The Land of Venn-Geometric Defense by iMagine Machine LTD combines the lure of gaming with an educational punch. Based on Van Hiele’s Levels of Geometric thought, which is that geometry is learned through experience rather than on a developmental readiness model. And experience is what kids get when venturing into the Land of Venn. Beginning with targeting a dot in space and progressing to more complex shapes, kids experience in rapid sequence the ability to perceive, imagine, and draw shapes to battle foes and bosses like any current console defense or runner type game. It is truly brilliant in its progression and thought patterns in teaching the material. From a sensory point of view, it plays on using both ambient and central vision, to reorient concepts of space, proportion/sizing of shapes, and motor planning to draw them from different points of view. It also syncs hearing with a motor act helping you anchor to space as the narrator calls out the play of action. This will be a fav of many math enthusiasts, but I think 2nd graders and under may have a harder time processing all the sensory input. We had one child in the younger age range give up on the game most likely due to sensory overload.
Game play centers on the citizens of Venn (the Kabouters) who guard the pools of Magic Juice from the Bookkenriders (the monsters who work for the evil wizard, Apeirogon and suck up the magic juice with straws). Your job is to keep those pools filled! Our guide and narrator is the Wizard Worm Lumbricus, who instructs on battle strategies and lends general support. The art work has the vibe of Yellow Submarine, the Beatles Movie or other cartoons from the late 1960’s or 70’s. – And the narrator? …well let’s just say he’s crazy fun in a mad scientist kind of way.
There are three levels of play with 10 mini games in each level. The last game in each level has you battling a boss. (A boss is a super monster with super powers). It took me 3 days to beat the boss in the first land, and I had to have a kid help me get through the rest when it came to battling the bosses. Tip: Always include the boss in the tenth game when making your specific geometric structure. You need speedy reflexes, good vision, and never play without a kid if you’re closing in on 50 years old or above. If the specific mission is completed, you are awarded 1-3 stars and points. Points can be used to buy magical potions or power ups such as wind, water fireballs, etc. You are allowed up to four power ups per game, and you must not only budget, but plan what is best to use and when you will need them. The first Land of Venn has you targeting a dot in space, a line and an open shape. There are 13 different shapes to draw in all, and before passing on to the next Land, you must pass through a gate and be quizzed on what you have just learned. In the second Land of Venn you are not only using the shapes from the first land, but triangles in all their varied shapes are introduced and yield more power when drawn. If using lesser powers, it may not fully kill bad guys. The third Land of Venn has shapes with four sides. The game is constantly shifting with possibilities to draw the more powerful shapes in any and every direction. Active trial and error, learning from past mistakes, and using the information to plan a new mode of attack, all help kids learn to problem solve. You must stay alert using both your ambient (peripheral) vision and your central or focused vision. If not, those little villains get their straws in the magic juice, suck it down, and then you are done for it.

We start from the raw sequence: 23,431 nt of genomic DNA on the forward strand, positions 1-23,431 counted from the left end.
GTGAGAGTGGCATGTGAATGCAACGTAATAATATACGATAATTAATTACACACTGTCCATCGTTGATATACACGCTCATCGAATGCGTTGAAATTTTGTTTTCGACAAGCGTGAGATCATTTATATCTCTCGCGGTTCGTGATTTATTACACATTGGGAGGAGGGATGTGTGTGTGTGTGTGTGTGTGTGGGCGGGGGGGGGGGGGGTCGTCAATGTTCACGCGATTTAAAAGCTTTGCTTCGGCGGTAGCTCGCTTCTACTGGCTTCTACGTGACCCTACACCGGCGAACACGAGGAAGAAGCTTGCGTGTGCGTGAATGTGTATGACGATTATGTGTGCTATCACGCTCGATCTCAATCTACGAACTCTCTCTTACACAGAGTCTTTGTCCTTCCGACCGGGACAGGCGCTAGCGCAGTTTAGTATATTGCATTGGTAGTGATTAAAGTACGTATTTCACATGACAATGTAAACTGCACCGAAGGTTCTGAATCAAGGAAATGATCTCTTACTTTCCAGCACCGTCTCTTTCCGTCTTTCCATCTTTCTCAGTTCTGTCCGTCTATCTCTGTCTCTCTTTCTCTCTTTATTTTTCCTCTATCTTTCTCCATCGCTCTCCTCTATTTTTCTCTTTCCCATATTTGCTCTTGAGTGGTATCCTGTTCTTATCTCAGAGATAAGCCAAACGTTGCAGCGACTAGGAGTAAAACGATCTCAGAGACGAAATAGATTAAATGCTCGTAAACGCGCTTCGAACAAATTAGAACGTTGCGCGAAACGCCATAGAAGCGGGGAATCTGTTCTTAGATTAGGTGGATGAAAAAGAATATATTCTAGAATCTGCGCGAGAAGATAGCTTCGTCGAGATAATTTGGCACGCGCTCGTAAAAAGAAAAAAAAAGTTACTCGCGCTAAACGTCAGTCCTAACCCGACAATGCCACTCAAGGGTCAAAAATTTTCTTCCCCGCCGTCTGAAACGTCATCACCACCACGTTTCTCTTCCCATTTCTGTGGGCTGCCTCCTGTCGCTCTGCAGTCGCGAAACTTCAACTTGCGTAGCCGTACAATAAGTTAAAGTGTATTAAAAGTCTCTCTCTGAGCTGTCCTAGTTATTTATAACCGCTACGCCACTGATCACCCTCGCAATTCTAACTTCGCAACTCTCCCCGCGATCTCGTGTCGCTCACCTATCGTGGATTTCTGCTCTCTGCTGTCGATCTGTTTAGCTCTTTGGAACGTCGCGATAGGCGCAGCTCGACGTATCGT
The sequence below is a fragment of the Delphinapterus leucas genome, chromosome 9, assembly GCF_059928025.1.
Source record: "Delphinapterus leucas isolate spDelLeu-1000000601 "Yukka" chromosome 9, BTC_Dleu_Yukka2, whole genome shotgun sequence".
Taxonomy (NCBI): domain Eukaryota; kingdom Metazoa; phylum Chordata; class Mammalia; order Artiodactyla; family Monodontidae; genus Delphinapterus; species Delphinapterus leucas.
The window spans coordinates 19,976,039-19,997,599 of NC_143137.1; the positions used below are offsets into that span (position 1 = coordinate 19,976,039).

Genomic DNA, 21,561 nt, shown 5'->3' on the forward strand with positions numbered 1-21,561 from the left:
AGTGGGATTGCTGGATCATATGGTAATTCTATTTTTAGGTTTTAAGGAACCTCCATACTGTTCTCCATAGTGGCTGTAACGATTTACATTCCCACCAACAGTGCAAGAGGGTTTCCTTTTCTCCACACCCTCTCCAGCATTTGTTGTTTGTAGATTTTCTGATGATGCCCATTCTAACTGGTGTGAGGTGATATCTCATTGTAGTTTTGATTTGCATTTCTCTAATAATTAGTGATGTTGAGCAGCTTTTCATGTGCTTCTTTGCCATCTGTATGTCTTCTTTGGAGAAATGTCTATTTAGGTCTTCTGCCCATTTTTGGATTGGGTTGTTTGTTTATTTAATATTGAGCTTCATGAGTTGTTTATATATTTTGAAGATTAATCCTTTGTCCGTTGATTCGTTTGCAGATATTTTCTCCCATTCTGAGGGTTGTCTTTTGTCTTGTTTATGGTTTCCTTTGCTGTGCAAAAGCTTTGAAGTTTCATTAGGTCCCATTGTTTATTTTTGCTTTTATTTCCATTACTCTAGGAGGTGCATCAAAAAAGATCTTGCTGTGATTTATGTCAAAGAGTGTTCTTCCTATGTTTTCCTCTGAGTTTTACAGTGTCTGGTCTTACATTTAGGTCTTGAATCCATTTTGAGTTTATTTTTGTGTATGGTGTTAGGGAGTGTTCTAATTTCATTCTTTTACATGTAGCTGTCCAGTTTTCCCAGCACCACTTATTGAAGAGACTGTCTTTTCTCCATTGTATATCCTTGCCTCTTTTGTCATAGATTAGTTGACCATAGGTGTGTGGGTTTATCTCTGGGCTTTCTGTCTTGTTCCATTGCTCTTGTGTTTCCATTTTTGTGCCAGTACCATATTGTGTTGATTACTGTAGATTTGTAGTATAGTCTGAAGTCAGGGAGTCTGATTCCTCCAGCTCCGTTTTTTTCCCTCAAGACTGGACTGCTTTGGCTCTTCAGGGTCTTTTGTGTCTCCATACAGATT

The chance to improve your score and redo a previous level is ever present, and that brings in more cash for the wizard wall of potions. A level is completed if you knock out the designated number of bad guys before they drink the magical juice from the pools. The game is said to adjust the levels of difficulty as needed, which is critical to stay invested in playing and move forward. This is not a game for kids that have difficulty motor planning or have difficulty with visual motor integration, but a grand one for helping kids want to learn. Learning spatial skills will long serve their purpose well into adulthood, so why not make it fun?
About the Author
Jo Booth has been an Occupational Therapist for over 30 years, and currently works in Pediatrics with early intervention. She sees kids newly diagnosed on the spectrum as well as medically fragile kids. She loves to move, explore and play everyday; so that “her kids” grow up to be healthy independent learners.